Does art imitate life, or is it the other way around? In Spike Lee’s legendary 1989 film Do the Right Thing, one of the lead characters, Radio Raheem, suffocates to death when a cop places him in a chokehold. It’s a vivid, chilling scene — and it played out in real life this week when NYPD officers killed a 43-year-old man named Eric Garner, who was asthmatic, by placing him in a chokehold.
The NYPD actually banned chokeholds in 1994, after a cop killed a man named Anthony Baez, 29 at the time and also asthmatic, by putting him in one. It wasn’t the first time that had happened; in 1983, graffiti artist Michael Stewart died in the same way. Stewart’s real-life death was the impetus for Radio Raheem’s fictional one, which now eerily resonates once again in real life with the killing of Garner.
The difference this time is that today we all have cell phone cameras, which allowed a bystander to capture Garner’s killling on video; it is a horrible, extremely fraught thing to watch. In response, Spike Lee has taken this footage and spliced it with clips of Radio Raheem’s death from Do the Right Thing. The resulting video isn’t the most artful, but it is powerful.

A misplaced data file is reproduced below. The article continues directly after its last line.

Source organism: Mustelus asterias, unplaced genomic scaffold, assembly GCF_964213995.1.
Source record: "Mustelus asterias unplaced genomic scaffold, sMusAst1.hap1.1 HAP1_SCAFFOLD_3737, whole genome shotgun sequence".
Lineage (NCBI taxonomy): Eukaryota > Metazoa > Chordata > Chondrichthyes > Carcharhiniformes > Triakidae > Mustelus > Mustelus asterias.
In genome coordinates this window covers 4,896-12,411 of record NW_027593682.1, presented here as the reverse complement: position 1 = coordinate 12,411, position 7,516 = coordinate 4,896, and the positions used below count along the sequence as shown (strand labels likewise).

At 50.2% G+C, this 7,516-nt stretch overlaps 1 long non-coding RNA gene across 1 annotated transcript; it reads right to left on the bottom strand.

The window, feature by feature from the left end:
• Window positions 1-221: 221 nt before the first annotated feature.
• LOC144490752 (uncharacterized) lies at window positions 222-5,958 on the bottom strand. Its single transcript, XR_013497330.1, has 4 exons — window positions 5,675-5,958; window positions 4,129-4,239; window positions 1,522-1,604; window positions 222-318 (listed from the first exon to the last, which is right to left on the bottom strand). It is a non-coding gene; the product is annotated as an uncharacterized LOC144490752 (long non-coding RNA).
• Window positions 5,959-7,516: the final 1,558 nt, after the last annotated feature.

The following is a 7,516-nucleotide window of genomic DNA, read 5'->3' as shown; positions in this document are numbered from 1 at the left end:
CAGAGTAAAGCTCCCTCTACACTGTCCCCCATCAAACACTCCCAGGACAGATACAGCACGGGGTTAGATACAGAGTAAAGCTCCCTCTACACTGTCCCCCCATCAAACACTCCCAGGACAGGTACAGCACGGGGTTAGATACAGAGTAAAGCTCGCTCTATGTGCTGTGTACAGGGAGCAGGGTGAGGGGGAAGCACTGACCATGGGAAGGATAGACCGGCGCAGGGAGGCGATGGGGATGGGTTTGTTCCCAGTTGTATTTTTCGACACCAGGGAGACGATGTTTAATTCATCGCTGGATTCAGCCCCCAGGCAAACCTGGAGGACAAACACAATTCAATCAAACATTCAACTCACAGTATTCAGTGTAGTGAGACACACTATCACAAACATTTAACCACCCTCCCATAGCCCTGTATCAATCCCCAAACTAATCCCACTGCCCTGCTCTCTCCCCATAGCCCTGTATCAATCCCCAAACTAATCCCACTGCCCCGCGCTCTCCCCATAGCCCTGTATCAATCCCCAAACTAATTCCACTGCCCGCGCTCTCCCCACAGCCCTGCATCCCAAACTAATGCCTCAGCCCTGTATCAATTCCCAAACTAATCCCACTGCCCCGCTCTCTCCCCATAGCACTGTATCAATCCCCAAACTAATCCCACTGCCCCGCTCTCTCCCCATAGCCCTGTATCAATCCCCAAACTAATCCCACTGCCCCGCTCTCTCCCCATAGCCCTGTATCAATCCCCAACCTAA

On the surface, despite the shared circumstance, the two scenes seem quite different: in the film, Radio’s death happens in the midst of a riot, with people screaming and fighting all around; in Staten Island, Eric Garner was killed on a sidewalk so quiet and empty you can hear him plead for his life (“I can’t breathe”). Yet both show the terrifying ease of committing police brutality, and manslaughter, in plain sight. The only real distinction is that one is fiction, while the other only feels like it.